Just like to share some links to pieces on Obama U.S. media bias. The first is the Washington Post, whose ombudsman recently released her finding that the newspaper’s campaign coverage was indeed very Obama-centric. The thing is, this wasn’t the first time she wrote about this Obama-bias as back in August she also admitted this.
Then from Canada’s National Post, a media professional blasts others in his profession for their open Obama adulation, specifically on their Facebook pages: “I sincerely believe that when your job is to spend every day learning about other people, places and cultures, you’re automatically bound to develop a more liberal worldview, and to me that’s a good thing.
But professionalism matters even more, especially when the political cultures of the United States and Canada are so divided. What are my Obama-loving journalist friends really saying on Facebook anyway? That they couldn’t care less about their responsibility to report the news to people who don’t share their politics? It’s shameful, and I’m astonished at how brazenly so many former colleagues of mine would abandon their duty to the public when it comes to their online selves.”‘
He ends: “You can find me in various states of sobriety on mine, but if I ever go back to news, I wouldn’t be caught dead acting like a star-struck fool when I’m paid to conduct myself in exactly the opposite way — in public, in private and in cyberspace.”’
Why does it seem that anytime Barack Obama says something, it’s made out to be something truly insightful or extraordinary piece of wisdom? He makes an offhand remark while talking about dogs, and instantly it makes big news, thanks to AP especially, and is a message demonstrating his openness about talking race.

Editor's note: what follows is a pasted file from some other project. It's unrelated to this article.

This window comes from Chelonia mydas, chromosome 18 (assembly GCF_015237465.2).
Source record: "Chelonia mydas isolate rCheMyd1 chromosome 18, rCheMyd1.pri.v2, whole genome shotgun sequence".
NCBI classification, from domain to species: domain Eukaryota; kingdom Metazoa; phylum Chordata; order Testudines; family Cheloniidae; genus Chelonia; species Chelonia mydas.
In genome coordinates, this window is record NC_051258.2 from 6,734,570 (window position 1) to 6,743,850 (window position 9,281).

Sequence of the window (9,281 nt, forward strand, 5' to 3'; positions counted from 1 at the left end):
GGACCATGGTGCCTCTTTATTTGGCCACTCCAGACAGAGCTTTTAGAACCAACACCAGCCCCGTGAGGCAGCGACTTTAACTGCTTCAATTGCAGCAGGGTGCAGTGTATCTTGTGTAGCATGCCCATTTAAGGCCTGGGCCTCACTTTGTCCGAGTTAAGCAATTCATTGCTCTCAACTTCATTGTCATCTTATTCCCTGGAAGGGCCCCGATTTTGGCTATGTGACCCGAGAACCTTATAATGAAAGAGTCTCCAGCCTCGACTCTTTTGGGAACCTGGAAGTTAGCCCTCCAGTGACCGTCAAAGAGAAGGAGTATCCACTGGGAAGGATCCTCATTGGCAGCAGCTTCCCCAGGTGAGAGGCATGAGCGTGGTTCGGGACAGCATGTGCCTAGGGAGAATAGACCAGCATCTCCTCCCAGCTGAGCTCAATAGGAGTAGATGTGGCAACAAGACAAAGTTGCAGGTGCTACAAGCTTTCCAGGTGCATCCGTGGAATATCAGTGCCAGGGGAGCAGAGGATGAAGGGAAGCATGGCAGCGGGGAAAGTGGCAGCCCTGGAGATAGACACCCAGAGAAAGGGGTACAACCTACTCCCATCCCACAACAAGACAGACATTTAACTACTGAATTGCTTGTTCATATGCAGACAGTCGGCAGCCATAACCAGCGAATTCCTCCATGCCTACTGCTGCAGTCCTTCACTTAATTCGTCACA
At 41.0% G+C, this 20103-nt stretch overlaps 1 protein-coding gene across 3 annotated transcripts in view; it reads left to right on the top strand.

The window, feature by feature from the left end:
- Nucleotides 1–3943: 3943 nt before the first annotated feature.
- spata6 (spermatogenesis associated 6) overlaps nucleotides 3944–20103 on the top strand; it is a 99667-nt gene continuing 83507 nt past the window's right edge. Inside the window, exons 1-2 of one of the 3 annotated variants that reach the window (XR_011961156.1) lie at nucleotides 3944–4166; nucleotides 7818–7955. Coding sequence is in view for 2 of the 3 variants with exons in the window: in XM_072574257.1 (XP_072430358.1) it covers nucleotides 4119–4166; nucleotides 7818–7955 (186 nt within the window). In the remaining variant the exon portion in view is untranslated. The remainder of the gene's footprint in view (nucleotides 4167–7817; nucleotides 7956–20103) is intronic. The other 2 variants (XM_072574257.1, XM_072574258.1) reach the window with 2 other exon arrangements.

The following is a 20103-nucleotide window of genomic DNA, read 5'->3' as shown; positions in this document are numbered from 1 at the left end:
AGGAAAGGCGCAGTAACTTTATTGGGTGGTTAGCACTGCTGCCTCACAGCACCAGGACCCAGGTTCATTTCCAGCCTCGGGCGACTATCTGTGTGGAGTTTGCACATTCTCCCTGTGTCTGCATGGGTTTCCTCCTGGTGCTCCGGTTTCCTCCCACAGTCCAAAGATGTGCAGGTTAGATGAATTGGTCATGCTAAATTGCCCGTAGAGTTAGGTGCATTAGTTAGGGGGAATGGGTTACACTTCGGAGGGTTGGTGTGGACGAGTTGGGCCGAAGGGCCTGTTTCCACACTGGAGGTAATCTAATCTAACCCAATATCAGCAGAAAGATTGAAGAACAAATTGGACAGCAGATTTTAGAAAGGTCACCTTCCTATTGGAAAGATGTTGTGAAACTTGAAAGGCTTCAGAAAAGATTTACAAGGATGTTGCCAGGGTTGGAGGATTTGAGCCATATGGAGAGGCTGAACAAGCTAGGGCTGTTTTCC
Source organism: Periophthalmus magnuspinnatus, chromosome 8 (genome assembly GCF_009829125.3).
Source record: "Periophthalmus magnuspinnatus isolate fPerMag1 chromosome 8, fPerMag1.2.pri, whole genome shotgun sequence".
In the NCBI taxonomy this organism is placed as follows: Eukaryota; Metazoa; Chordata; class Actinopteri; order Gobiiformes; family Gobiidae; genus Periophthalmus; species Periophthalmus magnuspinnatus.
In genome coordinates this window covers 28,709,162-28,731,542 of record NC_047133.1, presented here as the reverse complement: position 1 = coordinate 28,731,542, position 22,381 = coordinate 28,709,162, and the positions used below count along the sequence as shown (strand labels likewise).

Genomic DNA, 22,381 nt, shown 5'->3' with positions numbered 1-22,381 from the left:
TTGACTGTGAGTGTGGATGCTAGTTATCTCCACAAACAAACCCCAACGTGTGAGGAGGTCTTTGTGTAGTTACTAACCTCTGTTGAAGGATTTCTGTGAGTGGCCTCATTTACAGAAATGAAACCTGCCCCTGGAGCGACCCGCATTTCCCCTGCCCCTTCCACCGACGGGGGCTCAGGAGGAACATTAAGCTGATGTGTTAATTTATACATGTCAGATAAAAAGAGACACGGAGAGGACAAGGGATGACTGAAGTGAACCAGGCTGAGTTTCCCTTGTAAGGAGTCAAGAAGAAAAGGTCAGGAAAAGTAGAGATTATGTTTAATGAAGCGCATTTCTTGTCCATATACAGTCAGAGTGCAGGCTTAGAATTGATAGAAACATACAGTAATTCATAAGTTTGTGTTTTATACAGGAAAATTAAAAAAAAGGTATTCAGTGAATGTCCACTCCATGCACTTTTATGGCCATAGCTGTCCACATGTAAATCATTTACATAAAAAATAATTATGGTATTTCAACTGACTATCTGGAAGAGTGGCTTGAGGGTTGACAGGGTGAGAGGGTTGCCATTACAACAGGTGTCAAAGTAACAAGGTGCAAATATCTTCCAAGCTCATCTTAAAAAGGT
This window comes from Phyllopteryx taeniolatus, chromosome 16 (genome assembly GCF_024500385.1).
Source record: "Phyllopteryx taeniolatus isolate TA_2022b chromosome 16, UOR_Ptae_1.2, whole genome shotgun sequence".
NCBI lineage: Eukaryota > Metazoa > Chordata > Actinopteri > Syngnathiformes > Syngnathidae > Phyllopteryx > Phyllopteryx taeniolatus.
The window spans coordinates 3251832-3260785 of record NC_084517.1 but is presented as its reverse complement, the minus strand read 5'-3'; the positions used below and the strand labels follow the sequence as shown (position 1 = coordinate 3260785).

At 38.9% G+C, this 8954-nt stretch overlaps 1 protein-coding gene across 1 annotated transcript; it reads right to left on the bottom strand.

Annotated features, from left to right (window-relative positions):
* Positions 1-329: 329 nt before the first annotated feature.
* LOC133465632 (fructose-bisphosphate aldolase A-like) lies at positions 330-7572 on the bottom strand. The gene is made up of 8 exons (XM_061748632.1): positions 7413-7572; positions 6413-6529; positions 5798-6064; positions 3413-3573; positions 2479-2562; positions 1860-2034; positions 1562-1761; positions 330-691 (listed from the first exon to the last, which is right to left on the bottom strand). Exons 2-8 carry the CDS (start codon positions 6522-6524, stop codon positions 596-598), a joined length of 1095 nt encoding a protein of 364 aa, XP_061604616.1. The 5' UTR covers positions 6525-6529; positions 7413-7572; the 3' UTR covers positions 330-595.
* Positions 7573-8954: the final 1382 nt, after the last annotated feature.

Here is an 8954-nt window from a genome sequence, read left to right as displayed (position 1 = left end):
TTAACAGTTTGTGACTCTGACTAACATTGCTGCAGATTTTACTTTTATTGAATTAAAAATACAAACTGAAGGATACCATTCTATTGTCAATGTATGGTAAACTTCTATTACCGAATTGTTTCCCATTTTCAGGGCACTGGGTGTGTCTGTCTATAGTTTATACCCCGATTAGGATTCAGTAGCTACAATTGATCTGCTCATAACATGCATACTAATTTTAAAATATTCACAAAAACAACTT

“The message seemed clear _ here is a president who will be quite at ease discussing race, a complex issue as unresolved as it is uncomfortable for many to talk about openly. And at a time when whites in the country are not many years from becoming the minority.”
While I understand the implication of the remark, and the humor and frankness in it, it shouldn’t be taken as another grand message , thus providing an excuse for some media elements to gush over.
US Presidential candidate Barrack Obama spoke in Berlin, Germany drawing a massive crowd of 200,000 which illustrates his broad appeal and charisma to people not just in America. Whatever you think of him, 200,000 is a mind-boggling number and one which no other American presidential contender like Hillary Clinton or John McCain could have come close to attracting.
Yet in spite of this, I still do not truly believe in Obama mainly because I think he is too inexperienced and that his campaign is more style than substance- the “Yes, we can” celebrity-laden video being one of the main flashpoints. He may win the upcoming US elections but I really feel that the “change” that he promises will be hardpressed to come and that many of his supporters will be severely let-down. This isn’t something personal against him because a lot of times, I am always wary whenever too much hype is lavished on someone or something, even in sports for instance. But the thing is, in international politics, there’s been a constant stream of charismatic politicians who’ve been voted in with a lot of promise to bring in change and benefits to their people and have come up flat. Taiwan’s Ma Yin-jeou might be showing signs of becoming one of these, but others include but are not limited to: Peru’s Alexandro Toledo, the Philippines’ Gloria Arroyo. I’m thinking that with Barrack Obama, there might be a similar effect. People have such high expectations of him, no doubt encouraged by his campaign, and if he comes to office, people will expect some kind of political revolution (metaphorically speaking) leading to a new era in American politcs. Frankly it’d be great if he could actually live up to his promises and more, such as cutting down on partisanship prevalent in politics and bringing about more cooperation between the 2 parties, but the thing is that as someone who is so new to federal politics, his goals seem to be more naive than achievable.